The impact of a natural disaster on a community always makes headlines. If you happen to be a livestock farmer, the impact on you seldom makes headlines, but it makes a big impact on you, your livestock and the viability of your operation.

"Many natural disasters give you little or no warning, but flooding is usually forecast, giving farmers time to think about contingency plans and take action," said Chuck Schwartau, a livestock educator with University of Minnesota Extension.

Questions for planning

Your specific plan of action will vary by the type of livestock operation, but there are many common questions to address if flooding is a possibility at your farmstead or livestock facility.

Schwartau recommends that you consider these questions for your livestock operation:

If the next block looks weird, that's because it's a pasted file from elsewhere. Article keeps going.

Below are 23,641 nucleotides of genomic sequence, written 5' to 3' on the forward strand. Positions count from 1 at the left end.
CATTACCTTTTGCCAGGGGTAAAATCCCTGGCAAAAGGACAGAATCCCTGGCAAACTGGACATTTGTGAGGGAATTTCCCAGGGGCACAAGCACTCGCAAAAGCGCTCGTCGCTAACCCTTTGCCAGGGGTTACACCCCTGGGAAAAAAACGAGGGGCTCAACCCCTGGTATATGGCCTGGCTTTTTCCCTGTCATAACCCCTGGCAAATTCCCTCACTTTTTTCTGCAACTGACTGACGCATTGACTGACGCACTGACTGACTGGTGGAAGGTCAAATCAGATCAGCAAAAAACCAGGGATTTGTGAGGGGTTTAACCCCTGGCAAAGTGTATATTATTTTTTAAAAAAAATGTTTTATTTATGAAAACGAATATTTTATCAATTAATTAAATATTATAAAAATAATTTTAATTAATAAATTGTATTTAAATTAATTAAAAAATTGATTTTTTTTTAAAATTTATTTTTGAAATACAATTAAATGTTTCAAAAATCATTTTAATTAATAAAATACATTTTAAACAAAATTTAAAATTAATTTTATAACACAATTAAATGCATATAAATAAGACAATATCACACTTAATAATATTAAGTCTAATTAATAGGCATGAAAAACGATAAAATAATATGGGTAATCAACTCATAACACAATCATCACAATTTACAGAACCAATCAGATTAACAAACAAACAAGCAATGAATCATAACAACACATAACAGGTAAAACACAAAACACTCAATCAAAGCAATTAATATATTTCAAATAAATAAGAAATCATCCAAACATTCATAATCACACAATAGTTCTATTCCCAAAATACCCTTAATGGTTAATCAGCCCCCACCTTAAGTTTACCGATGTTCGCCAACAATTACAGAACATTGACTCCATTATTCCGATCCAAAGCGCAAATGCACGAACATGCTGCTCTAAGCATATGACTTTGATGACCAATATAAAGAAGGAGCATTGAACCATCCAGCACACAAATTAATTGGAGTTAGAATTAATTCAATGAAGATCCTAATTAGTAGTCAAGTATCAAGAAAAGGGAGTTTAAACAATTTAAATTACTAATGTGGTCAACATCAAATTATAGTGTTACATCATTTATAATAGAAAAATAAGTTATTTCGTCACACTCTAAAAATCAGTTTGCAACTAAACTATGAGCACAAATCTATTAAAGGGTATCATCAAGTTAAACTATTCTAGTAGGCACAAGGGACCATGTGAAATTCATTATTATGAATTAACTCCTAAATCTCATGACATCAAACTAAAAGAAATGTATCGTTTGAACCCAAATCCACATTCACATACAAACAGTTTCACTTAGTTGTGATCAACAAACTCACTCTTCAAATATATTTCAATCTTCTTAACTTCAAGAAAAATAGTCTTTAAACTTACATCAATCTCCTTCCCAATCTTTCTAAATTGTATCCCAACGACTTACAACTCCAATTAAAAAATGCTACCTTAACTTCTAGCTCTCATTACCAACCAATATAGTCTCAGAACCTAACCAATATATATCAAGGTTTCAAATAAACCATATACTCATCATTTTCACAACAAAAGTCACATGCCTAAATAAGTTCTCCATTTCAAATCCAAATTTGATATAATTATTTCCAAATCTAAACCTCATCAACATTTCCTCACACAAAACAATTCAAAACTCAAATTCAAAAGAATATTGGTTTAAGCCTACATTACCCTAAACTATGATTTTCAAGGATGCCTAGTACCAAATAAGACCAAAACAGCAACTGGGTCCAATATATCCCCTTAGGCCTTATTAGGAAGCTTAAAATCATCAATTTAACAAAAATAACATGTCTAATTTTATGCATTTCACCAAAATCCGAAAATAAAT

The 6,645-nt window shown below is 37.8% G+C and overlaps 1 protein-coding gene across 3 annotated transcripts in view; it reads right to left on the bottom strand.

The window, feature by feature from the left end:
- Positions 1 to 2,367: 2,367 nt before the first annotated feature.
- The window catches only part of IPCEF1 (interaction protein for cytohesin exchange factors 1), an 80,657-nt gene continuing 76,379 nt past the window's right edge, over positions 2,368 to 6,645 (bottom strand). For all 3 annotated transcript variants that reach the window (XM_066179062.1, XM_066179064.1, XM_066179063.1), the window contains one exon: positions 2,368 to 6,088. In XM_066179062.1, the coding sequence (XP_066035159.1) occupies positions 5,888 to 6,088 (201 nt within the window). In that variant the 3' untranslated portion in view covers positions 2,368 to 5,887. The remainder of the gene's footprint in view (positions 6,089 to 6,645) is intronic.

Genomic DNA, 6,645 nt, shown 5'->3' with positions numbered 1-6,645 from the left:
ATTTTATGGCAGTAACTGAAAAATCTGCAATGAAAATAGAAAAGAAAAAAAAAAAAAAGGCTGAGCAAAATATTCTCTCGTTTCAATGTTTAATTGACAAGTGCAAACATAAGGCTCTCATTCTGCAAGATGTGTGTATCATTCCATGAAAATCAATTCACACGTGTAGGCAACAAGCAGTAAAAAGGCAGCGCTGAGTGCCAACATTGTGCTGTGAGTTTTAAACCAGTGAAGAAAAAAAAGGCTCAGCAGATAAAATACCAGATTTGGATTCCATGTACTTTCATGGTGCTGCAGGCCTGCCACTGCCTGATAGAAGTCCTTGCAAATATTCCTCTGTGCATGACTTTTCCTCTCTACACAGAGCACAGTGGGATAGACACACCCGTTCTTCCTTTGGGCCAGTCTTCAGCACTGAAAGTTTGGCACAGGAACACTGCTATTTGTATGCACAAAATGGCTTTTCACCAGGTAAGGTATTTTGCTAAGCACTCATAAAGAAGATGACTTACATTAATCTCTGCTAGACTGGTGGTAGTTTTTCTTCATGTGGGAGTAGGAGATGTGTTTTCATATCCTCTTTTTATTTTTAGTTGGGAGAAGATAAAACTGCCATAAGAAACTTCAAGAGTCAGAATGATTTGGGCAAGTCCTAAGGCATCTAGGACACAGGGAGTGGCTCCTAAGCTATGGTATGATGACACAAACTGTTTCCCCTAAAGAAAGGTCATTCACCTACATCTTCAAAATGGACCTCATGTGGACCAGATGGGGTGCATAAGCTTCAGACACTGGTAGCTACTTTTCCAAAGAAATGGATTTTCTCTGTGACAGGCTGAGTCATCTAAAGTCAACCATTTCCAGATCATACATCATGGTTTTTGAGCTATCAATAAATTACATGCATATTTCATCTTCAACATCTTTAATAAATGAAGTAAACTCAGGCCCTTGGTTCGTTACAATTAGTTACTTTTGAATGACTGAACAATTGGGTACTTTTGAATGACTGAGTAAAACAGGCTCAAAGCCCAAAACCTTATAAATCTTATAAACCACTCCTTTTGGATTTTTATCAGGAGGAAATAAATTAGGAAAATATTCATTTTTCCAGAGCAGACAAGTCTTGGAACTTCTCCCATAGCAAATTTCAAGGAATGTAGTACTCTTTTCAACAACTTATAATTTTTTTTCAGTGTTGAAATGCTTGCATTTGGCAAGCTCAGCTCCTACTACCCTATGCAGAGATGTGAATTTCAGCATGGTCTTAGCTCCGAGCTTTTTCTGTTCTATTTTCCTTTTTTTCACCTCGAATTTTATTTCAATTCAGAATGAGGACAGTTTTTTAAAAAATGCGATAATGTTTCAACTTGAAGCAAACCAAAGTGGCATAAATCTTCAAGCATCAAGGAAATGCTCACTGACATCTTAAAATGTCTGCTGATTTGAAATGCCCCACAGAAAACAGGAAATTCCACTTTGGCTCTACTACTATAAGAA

• Where can I take livestock that is safe from floodwaters?
  • How will I move livestock?
  • Where will I secure enough trucks/trailers to move livestock in a timely fashion?
  • Who will be available to help? Might they have their own livestock to move?
  • Is there appropriate shelter and fencing at the temporary site?
  • Is there feed at the site or will I have to haul feed there?
  • How and when will I move feed?
  • How much feed will I need?
  • Do I need to move implements and feeding equipment?
  • Where will I access fuel for implements?
  • If my usual source of commercial feed is unable to deliver feed, what alternative sources do I have?
  • If I have to reduce feeding amounts to stretch the supply, how will I ration it out?
  • What about bedding material?
  • Is there adequate water on the site?
  • Are there adequate water fountains or tanks?
  • If I am able to stay in my home, will I be able to get to the livestock location?